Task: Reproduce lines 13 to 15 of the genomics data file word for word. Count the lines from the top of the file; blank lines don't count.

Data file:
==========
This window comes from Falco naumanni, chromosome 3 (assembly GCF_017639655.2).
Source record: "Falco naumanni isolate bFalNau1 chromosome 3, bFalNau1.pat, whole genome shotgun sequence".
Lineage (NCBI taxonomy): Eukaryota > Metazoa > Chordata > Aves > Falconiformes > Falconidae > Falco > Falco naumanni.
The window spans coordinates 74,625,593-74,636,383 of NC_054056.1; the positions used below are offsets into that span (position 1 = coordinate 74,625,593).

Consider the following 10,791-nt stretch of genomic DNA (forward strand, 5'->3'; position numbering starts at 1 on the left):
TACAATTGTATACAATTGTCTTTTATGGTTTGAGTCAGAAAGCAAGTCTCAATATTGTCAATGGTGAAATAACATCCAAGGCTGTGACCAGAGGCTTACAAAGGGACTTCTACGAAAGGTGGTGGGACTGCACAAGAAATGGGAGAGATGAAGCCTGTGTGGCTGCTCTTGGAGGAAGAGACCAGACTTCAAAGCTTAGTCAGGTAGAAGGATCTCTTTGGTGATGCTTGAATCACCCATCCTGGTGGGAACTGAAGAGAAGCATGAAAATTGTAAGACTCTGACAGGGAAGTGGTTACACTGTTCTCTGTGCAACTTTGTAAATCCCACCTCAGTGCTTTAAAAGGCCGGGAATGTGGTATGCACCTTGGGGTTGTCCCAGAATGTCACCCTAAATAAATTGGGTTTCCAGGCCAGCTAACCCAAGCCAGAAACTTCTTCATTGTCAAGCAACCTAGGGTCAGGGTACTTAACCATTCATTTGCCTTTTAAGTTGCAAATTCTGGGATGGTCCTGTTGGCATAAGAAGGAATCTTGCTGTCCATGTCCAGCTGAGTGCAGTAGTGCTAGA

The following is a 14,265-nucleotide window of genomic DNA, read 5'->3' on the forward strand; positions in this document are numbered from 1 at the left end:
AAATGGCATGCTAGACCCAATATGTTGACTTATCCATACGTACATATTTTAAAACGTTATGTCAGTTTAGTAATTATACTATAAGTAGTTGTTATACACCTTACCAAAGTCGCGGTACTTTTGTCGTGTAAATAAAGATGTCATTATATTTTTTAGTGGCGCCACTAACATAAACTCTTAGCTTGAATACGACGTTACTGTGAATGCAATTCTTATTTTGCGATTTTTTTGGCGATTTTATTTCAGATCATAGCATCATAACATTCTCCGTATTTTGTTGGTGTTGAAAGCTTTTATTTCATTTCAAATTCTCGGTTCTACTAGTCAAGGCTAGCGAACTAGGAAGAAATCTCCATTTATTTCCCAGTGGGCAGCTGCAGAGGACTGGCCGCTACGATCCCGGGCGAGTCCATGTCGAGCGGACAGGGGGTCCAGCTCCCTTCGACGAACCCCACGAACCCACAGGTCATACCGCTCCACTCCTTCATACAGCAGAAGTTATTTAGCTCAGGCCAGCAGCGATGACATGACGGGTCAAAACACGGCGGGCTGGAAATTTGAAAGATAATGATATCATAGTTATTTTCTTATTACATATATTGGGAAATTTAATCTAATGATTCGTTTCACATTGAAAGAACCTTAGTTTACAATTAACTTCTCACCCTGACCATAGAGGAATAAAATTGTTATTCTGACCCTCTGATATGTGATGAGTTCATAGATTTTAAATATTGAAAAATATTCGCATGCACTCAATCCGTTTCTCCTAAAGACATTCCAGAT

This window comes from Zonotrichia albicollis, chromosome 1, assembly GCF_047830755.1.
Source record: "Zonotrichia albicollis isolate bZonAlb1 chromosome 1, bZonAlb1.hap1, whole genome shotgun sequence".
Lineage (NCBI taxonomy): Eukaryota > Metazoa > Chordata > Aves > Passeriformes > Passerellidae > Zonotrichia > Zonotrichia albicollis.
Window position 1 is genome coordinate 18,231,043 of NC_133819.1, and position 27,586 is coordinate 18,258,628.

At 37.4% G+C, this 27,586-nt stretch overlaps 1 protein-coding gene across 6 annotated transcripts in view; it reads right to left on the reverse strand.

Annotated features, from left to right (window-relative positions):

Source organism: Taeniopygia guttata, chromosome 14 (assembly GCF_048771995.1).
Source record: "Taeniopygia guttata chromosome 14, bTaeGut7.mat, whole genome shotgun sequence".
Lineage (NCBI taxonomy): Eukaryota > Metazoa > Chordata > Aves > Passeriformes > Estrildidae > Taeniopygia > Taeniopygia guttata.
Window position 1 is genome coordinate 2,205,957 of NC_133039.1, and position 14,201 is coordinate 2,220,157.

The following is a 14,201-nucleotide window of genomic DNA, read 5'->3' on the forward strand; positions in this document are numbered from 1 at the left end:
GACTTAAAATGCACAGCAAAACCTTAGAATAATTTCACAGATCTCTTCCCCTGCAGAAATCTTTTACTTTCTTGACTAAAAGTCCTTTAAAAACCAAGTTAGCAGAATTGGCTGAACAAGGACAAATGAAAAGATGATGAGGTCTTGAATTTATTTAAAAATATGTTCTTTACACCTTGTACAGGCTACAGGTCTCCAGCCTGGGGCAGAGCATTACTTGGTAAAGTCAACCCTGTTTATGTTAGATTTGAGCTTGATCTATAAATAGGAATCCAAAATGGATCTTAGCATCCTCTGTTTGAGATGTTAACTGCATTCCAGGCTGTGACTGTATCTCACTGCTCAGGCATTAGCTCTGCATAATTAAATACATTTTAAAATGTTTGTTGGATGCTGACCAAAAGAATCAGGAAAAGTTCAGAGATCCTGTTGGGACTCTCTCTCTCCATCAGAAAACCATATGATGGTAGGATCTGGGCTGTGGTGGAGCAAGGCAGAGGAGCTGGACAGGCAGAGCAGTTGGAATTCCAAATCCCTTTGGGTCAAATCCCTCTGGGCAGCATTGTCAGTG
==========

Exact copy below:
At 37.4% G+C, this 27,586-nt stretch overlaps 1 protein-coding gene across 6 annotated transcripts in view; it reads right to left on the reverse strand.

Annotated features, from left to right (window-relative positions):

Source organism: Taeniopygia guttata, chromosome 14 (assembly GCF_048771995.1).